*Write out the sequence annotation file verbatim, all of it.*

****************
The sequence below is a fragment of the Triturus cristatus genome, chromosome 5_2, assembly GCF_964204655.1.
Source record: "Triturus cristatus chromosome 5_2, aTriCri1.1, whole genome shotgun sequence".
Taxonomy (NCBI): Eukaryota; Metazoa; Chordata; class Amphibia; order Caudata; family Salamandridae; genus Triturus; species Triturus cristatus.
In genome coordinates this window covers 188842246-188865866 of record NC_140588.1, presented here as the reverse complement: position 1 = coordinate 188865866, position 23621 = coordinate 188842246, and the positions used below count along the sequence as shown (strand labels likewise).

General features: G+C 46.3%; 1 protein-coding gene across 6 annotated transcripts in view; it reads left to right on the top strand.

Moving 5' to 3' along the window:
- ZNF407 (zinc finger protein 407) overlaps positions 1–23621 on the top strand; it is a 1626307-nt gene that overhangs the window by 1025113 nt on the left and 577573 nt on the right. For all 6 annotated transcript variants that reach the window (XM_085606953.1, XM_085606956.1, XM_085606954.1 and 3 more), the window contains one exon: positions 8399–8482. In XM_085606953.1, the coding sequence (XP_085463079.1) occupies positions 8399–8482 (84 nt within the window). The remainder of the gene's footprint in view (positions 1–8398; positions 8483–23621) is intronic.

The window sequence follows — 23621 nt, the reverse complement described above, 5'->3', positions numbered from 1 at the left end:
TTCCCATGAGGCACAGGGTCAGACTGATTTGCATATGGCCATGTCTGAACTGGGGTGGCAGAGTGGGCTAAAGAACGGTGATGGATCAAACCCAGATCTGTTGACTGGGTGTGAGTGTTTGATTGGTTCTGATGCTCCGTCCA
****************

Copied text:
The sequence below is a fragment of the Triturus cristatus genome, chromosome 5_2, assembly GCF_964204655.1.
Source record: "Triturus cristatus chromosome 5_2, aTriCri1.1, whole genome shotgun sequence".
Taxonomy (NCBI): Eukaryota; Metazoa; Chordata; class Amphibia; order Caudata; family Salamandridae; genus Triturus; species Triturus cristatus.
In genome coordinates this window covers 188842246-188865866 of record NC_140588.1, presented here as the reverse complement: position 1 = coordinate 188865866, position 23621 = coordinate 188842246, and the positions used below count along the sequence as shown (strand labels likewise).

General features: G+C 46.3%; 1 protein-coding gene across 6 annotated transcripts in view; it reads left to right on the top strand.

Moving 5' to 3' along the window:
- ZNF407 (zinc finger protein 407) overlaps positions 1–23621 on the top strand; it is a 1626307-nt gene that overhangs the window by 1025113 nt on the left and 577573 nt on the right. For all 6 annotated transcript variants that reach the window (XM_085606953.1, XM_085606956.1, XM_085606954.1 and 3 more), the window contains one exon: positions 8399–8482. In XM_085606953.1, the coding sequence (XP_085463079.1) occupies positions 8399–8482 (84 nt within the window). The remainder of the gene's footprint in view (positions 1–8398; positions 8483–23621) is intronic.

The window sequence follows — 23621 nt, the reverse complement described above, 5'->3', positions numbered from 1 at the left end:
TTCCCATGAGGCACAGGGTCAGACTGATTTGCATATGGCCATGTCTGAACTGGGGTGGCAGAGTGGGCTAAAGAACGGTGATGGATCAAACCCAGATCTGTTGACTGGGTGTGAGTGTTTGATTGGTTCTGATGCTCCGTCCA